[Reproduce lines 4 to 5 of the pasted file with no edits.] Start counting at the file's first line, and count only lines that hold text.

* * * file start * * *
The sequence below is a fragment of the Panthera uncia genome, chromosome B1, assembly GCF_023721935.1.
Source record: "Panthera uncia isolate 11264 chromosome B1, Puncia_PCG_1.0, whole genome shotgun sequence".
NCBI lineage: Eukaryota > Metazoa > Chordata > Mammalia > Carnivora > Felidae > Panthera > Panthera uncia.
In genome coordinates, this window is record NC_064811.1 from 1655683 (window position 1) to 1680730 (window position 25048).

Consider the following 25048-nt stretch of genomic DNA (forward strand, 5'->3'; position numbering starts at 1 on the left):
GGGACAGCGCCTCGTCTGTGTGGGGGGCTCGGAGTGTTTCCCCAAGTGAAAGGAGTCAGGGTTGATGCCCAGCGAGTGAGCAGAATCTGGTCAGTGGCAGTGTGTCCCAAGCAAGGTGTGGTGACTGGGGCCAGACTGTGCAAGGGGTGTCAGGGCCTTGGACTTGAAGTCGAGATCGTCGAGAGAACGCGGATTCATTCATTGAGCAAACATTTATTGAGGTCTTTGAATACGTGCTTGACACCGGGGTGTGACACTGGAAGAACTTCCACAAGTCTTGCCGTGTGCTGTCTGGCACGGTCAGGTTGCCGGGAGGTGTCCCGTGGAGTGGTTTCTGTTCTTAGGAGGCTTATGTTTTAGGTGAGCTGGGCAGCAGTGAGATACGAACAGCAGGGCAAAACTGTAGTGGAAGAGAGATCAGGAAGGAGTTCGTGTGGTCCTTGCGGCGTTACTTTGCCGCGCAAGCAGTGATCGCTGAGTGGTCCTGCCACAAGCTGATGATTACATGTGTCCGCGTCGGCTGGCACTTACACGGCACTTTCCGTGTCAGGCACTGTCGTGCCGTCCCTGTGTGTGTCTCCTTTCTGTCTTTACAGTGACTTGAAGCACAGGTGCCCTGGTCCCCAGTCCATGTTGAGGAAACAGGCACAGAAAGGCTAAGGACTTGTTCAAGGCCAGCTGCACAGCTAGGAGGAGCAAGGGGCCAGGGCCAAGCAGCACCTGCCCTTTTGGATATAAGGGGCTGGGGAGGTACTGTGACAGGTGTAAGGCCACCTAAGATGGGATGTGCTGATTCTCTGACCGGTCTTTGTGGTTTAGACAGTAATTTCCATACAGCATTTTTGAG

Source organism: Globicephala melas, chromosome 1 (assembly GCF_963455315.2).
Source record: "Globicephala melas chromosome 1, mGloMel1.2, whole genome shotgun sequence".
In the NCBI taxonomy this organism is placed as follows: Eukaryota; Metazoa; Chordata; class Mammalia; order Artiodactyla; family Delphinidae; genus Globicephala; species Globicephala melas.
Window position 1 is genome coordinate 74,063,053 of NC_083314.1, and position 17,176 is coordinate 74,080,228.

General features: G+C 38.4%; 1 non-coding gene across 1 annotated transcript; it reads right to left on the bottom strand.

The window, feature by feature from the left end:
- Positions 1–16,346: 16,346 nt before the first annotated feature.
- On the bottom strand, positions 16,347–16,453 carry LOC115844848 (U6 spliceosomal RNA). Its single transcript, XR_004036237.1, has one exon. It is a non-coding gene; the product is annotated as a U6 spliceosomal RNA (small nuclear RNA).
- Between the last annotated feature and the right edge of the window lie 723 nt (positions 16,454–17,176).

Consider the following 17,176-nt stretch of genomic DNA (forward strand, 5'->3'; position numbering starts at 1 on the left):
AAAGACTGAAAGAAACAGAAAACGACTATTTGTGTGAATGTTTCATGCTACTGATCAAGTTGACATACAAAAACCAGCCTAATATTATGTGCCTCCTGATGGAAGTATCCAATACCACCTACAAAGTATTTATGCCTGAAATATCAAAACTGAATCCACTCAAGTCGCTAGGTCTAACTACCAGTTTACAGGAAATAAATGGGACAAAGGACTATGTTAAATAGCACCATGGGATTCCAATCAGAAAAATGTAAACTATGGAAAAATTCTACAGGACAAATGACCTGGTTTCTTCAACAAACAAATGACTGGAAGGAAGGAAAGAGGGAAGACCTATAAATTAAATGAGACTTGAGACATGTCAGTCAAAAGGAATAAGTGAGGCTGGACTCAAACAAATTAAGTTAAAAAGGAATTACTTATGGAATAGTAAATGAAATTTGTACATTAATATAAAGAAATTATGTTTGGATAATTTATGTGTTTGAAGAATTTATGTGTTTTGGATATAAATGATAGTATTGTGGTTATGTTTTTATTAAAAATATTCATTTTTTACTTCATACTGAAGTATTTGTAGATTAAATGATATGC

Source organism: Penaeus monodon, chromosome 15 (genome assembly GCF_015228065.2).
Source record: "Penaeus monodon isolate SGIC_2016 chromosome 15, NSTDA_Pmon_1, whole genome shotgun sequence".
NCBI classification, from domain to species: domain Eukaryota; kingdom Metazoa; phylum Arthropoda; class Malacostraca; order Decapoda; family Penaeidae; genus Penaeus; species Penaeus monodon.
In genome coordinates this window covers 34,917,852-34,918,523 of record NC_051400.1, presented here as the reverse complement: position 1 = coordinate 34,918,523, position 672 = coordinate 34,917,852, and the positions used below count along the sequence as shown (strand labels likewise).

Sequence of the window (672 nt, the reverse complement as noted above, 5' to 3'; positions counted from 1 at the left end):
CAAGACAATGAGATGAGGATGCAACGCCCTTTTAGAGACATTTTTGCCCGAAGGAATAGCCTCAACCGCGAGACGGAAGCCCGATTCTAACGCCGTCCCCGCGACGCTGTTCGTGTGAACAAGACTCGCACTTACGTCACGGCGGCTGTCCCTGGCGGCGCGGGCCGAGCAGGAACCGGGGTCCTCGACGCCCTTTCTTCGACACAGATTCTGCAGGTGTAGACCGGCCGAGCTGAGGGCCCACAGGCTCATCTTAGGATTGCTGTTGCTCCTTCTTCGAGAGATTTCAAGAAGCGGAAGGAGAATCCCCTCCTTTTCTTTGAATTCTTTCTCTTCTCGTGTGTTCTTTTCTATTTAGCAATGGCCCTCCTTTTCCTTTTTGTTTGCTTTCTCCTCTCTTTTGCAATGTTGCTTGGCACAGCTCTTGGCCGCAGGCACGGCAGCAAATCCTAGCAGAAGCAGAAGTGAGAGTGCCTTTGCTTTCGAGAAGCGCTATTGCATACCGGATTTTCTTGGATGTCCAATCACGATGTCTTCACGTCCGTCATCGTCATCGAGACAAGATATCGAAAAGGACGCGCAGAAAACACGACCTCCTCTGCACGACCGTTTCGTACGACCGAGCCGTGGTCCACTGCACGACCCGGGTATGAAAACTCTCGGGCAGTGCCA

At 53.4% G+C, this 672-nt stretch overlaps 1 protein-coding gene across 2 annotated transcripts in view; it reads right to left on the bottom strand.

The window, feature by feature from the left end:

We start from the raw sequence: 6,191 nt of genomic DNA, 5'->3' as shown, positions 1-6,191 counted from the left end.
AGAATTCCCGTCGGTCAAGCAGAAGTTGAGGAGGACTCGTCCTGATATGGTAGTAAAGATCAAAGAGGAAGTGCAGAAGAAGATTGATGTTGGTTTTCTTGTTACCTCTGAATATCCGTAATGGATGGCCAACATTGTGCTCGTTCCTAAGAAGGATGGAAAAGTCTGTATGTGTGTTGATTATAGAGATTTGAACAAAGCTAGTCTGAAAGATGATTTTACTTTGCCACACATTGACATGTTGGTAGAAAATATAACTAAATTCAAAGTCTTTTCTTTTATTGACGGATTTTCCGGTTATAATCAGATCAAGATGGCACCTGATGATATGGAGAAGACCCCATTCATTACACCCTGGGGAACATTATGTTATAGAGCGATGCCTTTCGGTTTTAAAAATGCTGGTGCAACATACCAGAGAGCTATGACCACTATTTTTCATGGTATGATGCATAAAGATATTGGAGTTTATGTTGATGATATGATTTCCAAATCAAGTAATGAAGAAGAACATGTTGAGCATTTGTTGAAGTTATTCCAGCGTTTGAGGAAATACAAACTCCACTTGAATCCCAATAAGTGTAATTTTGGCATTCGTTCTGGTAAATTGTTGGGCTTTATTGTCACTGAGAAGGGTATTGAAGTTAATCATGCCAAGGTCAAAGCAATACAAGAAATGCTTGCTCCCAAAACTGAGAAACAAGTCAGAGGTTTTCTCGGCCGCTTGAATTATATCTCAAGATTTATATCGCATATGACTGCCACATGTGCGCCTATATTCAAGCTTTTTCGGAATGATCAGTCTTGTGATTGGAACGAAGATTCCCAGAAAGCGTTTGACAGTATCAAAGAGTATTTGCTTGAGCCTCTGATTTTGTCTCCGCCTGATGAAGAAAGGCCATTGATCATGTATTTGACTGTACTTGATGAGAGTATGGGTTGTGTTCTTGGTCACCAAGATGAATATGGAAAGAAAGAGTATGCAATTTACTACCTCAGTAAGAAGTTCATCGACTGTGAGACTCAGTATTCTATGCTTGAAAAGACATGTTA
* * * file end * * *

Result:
In genome coordinates, this window is record NC_064811.1 from 1655683 (window position 1) to 1680730 (window position 25048).

Consider the following 25048-nt stretch of genomic DNA (forward strand, 5'->3'; position numbering starts at 1 on the left):